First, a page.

In some embodiments, a stent may be fabricated to any suitable dimensions. A stent having a particular length and diameter may be selected based on the targeted vessel. For example, a stent designed for esophageal implantation may have a length ranging from about 5 cm to about 15 cm and a body diameter of about 10 mm to about 25 mm. Optionally, an esophageal stent may include one or more flanges or flares of about 10 mm to about 25 mm in length and about 20 mm to about 30 mm in diameter. For example, a stent designed for colon implantation may have a length ranging from about 5 cm to about 15 cm and a body diameter of about 20 mm to about 25 mm. Optionally, a colonic stent may include one or more flanges having a diameter of about 25 mm to about 35 mm.
A stent according to the present disclosure may be delivered to a body lumen using various techniques. Generally, under the aid of endoscopic and/or fluoroscopic visualization a delivery device containing the stent is advanced into the vicinity of the target anatomy. The targeted lumen may be predilated with a balloon catheter or other dilation device, if necessary. Preferably, the stent is delivered in a compressed state in a low profile delivery device. This approach may reduce the risk of tissue perforations during delivery. Once the delivery device is in place, the stent may be released from the retaining sheath or the like. In one preferred embodiment, a stent may be delivered with a controlled release system (e.g., Evolution™ Controlled-Release Stent, Cook Endoscopy Inc., Winston-Salem, N.C.). A controlled release device permits the physician to slowly release the stent from the retaining sheath and in some instances, recapture the stent to allow for repositioning. After implantation, the delivery device and any other devices (e.g., wire guides, catheters, etc.) may be removed.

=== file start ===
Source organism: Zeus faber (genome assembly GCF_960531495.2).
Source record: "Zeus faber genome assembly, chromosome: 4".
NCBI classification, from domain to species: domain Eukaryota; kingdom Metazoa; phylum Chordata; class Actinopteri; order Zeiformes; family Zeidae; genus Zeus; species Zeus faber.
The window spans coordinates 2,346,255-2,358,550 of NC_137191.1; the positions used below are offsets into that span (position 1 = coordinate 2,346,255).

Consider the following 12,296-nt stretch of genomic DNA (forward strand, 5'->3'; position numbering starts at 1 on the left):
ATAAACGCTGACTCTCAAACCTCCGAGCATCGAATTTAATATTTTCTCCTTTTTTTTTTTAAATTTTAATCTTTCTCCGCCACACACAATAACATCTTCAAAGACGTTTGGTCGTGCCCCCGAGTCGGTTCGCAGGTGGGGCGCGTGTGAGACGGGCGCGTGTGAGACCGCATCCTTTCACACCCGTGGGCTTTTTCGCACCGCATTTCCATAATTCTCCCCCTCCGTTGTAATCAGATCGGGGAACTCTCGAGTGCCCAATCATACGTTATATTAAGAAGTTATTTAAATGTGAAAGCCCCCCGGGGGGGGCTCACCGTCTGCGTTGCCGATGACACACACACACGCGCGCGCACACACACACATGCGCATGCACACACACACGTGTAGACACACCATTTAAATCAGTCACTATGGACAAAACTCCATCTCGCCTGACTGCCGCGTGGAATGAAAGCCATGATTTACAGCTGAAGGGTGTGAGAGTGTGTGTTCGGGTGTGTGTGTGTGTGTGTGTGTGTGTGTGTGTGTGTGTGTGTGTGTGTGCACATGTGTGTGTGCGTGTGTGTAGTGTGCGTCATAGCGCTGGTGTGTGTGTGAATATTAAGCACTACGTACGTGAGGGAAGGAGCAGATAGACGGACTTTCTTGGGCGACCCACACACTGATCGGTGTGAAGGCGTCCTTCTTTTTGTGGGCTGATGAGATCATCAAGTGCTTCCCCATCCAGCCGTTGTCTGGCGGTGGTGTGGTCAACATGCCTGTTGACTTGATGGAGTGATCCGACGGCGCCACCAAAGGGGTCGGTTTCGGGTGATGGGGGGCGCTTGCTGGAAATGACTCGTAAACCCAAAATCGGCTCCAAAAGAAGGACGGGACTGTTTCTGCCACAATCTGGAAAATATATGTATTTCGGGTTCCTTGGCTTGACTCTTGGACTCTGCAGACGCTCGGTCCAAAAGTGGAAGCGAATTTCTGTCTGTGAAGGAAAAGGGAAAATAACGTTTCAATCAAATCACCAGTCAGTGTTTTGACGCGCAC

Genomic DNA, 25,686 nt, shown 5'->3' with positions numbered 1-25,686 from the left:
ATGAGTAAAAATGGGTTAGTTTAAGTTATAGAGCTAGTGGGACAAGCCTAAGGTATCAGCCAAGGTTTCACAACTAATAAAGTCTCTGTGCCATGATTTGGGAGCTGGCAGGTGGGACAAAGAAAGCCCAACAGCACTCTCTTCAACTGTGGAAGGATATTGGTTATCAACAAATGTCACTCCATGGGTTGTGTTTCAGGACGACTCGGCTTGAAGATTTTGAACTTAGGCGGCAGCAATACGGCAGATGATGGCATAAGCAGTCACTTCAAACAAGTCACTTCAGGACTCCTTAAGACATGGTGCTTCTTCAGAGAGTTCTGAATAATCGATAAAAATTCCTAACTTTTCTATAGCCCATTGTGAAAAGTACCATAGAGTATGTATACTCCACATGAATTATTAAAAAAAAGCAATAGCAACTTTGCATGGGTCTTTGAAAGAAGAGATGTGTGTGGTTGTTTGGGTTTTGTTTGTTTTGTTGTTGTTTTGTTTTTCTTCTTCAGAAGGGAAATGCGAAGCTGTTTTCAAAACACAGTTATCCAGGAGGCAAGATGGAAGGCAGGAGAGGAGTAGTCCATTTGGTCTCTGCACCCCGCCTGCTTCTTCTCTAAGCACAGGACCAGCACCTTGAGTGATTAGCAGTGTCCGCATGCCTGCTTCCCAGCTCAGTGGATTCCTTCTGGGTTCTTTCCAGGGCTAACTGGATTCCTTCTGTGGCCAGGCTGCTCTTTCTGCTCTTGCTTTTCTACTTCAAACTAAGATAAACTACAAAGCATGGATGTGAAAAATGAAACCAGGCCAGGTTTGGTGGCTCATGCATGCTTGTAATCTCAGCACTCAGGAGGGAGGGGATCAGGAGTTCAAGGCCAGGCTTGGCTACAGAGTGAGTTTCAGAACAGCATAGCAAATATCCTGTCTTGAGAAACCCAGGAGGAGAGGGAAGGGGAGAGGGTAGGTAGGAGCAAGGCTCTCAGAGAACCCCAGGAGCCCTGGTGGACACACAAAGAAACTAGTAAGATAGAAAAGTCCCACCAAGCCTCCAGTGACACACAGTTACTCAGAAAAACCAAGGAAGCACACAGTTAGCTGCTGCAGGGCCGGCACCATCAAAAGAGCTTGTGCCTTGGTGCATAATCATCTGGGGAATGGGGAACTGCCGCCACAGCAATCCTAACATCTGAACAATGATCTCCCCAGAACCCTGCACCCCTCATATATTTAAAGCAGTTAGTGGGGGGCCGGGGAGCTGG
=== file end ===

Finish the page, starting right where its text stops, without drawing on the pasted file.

From the foregoing, the discovery of methods and apparatuses of stents with likely reduced rates of tissue perforation are achieved by various methods and apparatus, including but not limited to, providing a stent with a crown comprising a plurality of crown tips, the apexes of which are made of a radial force reducing or relatively soft and flexible material. It can be seen that the embodiments illustrated and equivalents thereof as well as the methods of manufacturer may utilize machines or other resources, such as human beings, thereby reducing the time, labor, and resources required to manufacturer the embodiments. Indeed, the discovery is not limited to the embodiments illustrated herein, and the principles and methods illustrated herein may be applied and configured to any stent and equivalents.
Those of skill in the art will appreciate that embodiments not expressly illustrated herein may be practiced within the scope of the present discovery, including that features described herein for different embodiments may be combined with each other and/or with currently-known or future-developed technologies while remaining within the scope of the claims presented here. It is therefore intended that the foregoing detailed description be regarded as illustrative rather than limiting. It is understood that the following claims, including all equivalents, are intended to define the spirit and scope of this discovery. Furthermore, the advantages described above are not necessarily the only advantages of the discovery, and it is not necessarily expected that all of the described advantages will be achieved with every embodiment of the discovery.